Stroke: Tai Chi to regain your body and mind

Anxiety, depression or sleep disorders occur in about a third of stroke survivors and are associated with higher disability and death rates. People with post-stroke depression also frequently report anxiety, stress, and poor sleep. Tai chi, which focuses on releasing tension in the body, could help reduce these various symptoms and promote post-stroke recovery with a return to a better quality of life.

notes lead author Dr. Ruth Taylor-Piliae of the University of Arizona: “The practice of tai chi allows the person to calm the mind by focusing on the present and putting aside unnecessary negative emotions, such as depression.”

The study evaluated the effects of tai chi practice in 11 stroke survivors, average age 70, reporting symptoms of depression. The participants followed a program of 3 sessions per week, over 8 weeks. Each session included a 10-minute warm-up period, 40 minutes of tai chi practice, and a 10-minute cool-down period. Participants gradually learned 24 basic movements. Researchers assessed symptoms of depression, anxiety and stress before and after the intervention using standardized questionnaires. Sleep was assessed during the night using an accelerometer. At the end of the program, the researchers observe:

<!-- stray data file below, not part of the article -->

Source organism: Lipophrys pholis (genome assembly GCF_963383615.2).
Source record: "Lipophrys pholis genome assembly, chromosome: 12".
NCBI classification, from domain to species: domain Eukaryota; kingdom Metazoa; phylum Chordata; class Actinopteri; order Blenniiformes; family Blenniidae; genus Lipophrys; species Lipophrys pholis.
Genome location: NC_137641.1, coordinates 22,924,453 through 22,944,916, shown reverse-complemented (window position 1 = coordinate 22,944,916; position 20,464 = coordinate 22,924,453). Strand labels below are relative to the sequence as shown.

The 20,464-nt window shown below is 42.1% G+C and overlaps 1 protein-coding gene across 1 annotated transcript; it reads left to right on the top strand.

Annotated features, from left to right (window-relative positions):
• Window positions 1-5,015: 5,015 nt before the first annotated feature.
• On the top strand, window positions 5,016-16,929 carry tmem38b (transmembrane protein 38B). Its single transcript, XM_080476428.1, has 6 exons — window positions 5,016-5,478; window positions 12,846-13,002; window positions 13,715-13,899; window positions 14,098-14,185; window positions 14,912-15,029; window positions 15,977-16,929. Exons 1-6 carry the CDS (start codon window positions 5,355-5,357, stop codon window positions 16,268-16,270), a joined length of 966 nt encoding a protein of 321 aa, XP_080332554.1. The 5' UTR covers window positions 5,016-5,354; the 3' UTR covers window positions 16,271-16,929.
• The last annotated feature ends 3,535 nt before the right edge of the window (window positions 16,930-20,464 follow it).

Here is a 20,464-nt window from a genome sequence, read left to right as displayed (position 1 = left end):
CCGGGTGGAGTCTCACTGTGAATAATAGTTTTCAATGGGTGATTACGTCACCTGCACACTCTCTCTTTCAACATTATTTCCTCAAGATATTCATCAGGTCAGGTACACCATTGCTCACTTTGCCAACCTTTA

• significant reductions in symptoms of depression, anxiety and stress compared to baseline measures;
  • better quality of sleep, fewer awakenings after falling asleep and less time awake;
  • While participants initially reported mild to moderate symptoms of depression, anxiety and stress, improvements in all of these self-reported symptoms and in sleep were achieved with an intervention of only 8 weeks of practice;
  • Analysis of blood samples shows that markers of oxidative stress have decreased after the operation, but no significant change is observed in markers of inflammation.

Tai chi thus helps reduce depressive symptoms in stroke survivors and also improves biochemical markers associated with depression.

If more research is needed to recommend the practice of post-stroke tai chi, these first results are promising with, however, a negligible risk of adverse effects …